We drove along a road flanking a heavily fortified UN base for a brief period, then followed another road cutting through open fields, Jabal al-Sheikh in the distance, finally descending along a narrow road winding its way through endless fruit-tree orchards before entering Hadar.
In the town square, I chatted with a woman and man in a small shop until Mr. Taweel arrived. After a five minute walk, we reached his stone house, surrounded by fruit and other trees and adorned with yellow rose bushes.
Watch | Hadar resident Mahmoud Taweel on life under threat from terrorism
<span data-mce-type=”bookmark” style=”display: inline-block; width: 0px; overflow: hidden; line-height: 0;” class=”mce_SELRES_start”></span>
I asked Mahmoud Taweel to speak about life in Hadar over the past years. He said, of the terrorists south of Hadar and those formerly east of the town:
They have been terrorizing us, by shelling, mortars. The most important thing is that they are depriving us of reaching our fertile farms. Ninety percent of our civilians depend on farming for their living. But our farmers can’t reach their land.”
I was struck by the similarity of the situation of Palestinian farmers and these Hadar villagers. In the case of Palestinians, it is Israeli illegal colonists and soldiers who violently prevent them from accessing their lands, whether in West Bank areas of occupied Palestine or in the tiny and all too familiar Gaza Strip.
Having worked for years with farmers in Gaza and also in the West Bank, with the violent Israeli tactics of shooting live ammunition to harass farmers off their land. This harassment has killed dozens of farmers and maimed many more. The situation in Hadar isn’t much different, except al-Qaeda and other terrorists do the attacking, bombing and burning of farmland and killing of villagers.
Many maimed, many martyrs
Hadar has a population of around 10,000, according to Mahmoud Taweel. I asked him about those injured and killed by terrorist attacks. He replied:
Too many people were killed. At least 130 martyrs, and around 400 injuries and casualties. Some of them are hopeless cases: they can’t walk, speak, talk, and they need a very intensive health care on a daily basis.”
So I asked him whether there is a hospital in the town to provide the needed health care to the injured:
No hospital in Hadar, just a small mobile clinic with insufficient equipment. Ambulances took injured to Damascus, always under the threat of sniping from terrorists on either side.”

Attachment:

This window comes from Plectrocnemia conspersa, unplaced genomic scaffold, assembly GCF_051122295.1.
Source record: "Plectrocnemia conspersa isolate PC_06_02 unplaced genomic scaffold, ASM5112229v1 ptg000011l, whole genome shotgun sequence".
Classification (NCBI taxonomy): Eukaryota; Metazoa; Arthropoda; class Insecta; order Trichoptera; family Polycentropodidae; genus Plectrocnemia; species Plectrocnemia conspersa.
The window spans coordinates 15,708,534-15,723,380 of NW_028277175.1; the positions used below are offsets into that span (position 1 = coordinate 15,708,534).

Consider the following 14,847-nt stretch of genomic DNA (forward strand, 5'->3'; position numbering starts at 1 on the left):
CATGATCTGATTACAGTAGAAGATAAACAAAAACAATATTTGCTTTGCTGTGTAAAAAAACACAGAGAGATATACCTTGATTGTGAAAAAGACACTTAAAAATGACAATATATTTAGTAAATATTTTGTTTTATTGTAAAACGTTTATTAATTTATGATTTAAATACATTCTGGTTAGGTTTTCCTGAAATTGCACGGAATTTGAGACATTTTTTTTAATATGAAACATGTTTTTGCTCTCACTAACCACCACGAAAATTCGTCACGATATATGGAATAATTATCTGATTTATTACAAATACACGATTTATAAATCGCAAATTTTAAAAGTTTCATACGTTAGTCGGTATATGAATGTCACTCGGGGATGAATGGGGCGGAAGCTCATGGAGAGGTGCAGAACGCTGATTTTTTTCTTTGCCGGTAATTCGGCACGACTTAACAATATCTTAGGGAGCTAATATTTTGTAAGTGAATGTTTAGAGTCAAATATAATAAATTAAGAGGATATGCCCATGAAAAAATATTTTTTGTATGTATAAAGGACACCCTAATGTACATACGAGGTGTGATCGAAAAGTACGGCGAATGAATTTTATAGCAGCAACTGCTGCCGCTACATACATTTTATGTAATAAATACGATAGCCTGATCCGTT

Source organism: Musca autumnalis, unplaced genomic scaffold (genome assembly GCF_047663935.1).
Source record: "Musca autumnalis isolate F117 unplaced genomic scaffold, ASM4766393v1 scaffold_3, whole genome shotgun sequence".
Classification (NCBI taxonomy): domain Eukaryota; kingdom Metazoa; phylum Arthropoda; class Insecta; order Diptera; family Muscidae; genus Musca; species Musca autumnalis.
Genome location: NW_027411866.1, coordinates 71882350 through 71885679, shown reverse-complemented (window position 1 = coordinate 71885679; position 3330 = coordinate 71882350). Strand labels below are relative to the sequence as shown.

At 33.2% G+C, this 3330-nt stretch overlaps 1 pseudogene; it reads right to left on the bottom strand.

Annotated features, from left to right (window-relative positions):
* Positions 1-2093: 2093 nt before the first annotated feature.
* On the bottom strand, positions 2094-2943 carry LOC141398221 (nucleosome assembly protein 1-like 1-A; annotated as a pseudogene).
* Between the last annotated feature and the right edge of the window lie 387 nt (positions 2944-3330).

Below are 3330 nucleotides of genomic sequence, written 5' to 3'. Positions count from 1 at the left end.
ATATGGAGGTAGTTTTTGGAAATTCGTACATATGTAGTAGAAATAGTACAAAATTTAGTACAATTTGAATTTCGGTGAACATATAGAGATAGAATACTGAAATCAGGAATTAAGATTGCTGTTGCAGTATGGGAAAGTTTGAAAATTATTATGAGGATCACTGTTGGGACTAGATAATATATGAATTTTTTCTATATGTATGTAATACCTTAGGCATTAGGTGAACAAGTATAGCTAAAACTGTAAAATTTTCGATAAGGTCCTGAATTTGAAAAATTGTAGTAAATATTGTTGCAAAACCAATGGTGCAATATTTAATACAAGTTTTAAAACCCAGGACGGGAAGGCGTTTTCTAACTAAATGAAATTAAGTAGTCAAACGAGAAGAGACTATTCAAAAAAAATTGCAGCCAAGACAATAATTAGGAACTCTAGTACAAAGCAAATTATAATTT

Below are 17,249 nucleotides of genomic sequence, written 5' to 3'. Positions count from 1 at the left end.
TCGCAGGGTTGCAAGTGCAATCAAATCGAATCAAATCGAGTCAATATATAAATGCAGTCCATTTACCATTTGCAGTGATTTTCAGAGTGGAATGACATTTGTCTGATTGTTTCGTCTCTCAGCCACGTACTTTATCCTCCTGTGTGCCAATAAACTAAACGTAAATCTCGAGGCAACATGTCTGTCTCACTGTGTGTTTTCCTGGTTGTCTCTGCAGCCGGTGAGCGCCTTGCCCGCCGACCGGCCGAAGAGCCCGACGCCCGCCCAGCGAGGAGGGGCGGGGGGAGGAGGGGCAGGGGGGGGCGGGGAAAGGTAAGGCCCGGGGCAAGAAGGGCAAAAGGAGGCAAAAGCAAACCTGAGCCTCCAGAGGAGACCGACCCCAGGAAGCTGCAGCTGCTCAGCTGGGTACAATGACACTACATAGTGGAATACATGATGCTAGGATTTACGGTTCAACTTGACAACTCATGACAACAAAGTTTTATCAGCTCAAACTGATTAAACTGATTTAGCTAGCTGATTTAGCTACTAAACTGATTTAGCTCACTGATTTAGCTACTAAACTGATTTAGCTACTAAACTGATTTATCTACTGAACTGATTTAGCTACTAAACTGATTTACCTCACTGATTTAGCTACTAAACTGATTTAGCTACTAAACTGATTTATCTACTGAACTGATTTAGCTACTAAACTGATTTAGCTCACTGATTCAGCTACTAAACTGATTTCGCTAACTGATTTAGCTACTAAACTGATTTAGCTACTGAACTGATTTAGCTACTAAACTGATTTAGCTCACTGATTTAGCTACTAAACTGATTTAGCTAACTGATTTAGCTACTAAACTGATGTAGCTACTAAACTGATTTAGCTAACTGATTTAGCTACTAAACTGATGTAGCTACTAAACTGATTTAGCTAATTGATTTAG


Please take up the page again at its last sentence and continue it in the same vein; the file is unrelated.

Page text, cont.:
Additionally, Hadar has suffered periods of no electricity. “Three months with no power at all,” Mr. Taweel said. “And the moment that the government restores power, the terrorists shell and destroy it…to make us live in darkness.”
Mr. Taweel said Hadar village has two high schools, two primary, two intermediate, and one kindergarten. We drove to one of the schools, the one near to the site of the November 3, 2017, suicide car bombing just at the northern edge of Hadar. Mr. Taweel pointed to a deep rut in the road, now filled in with gravel, saying that was where the suicide bomber had detonated the explosives. Some meters away, the ruins of a small shop.
Zooming in on the Israeli observatories overlooking Hadar, I asked whether they believed Israel had a role in the attacks that day.
“For sure,” Mr. Taweel replied, “The final battle on November 3 was schemed, planned, and supported by Israel.”
In his November 5, 2017 report, Alaa Ebrahim interviewed a Syrian army official who said: “Militants and Israel prepared this assault for three months and were thwarted in two hours.”
By mid-December, Syrian army units recaptured areas to Hadar’s northeast that had been occupied by al-Nusra. By the end of December, following military operations by the Syrian army and local defenders, terrorists were evacuated from Beit Jinn (to Hadar’s east), part of a deal to restore peace to that area. By January 2018, families who had been displaced from Beit Jinn and surrounding areas were returning. The restoration of security to Beit Jinn and surrounding areas also, importantly, meant one less front from which terrorists could attack Hadar. Terrorists remain in areas south of the village, and continue their attacks.
Facing occupied land
Descending the winding road a few kilometers to the west of Hadar, the hills of Majdal Shams, in the occupied Syrian Golan, appeared. Between the hill I stood on and Majdal Shams, an Israeli road fortified by a fence sliced the two Syrian lands, securing the land Israel has stolen and illegally occupies.
The Syrian mission to the UN post on the occupied Syrian Golan reads:
…[T]he Golan was home to over 140,000 Syrians, most of whom were driven out of their homeland and into Internally Displaced Persons (IDPs) status. Till this day, almost 40 years later, the Syrian inhabitants of the Golan are still unable to return to their homes, towns and cities. Today these Syrians exceed 500,000 people. Some Syrians remained in the Occupied Syrian Golan and continue to live in small villages amounting to approximately 20,000 Syrians.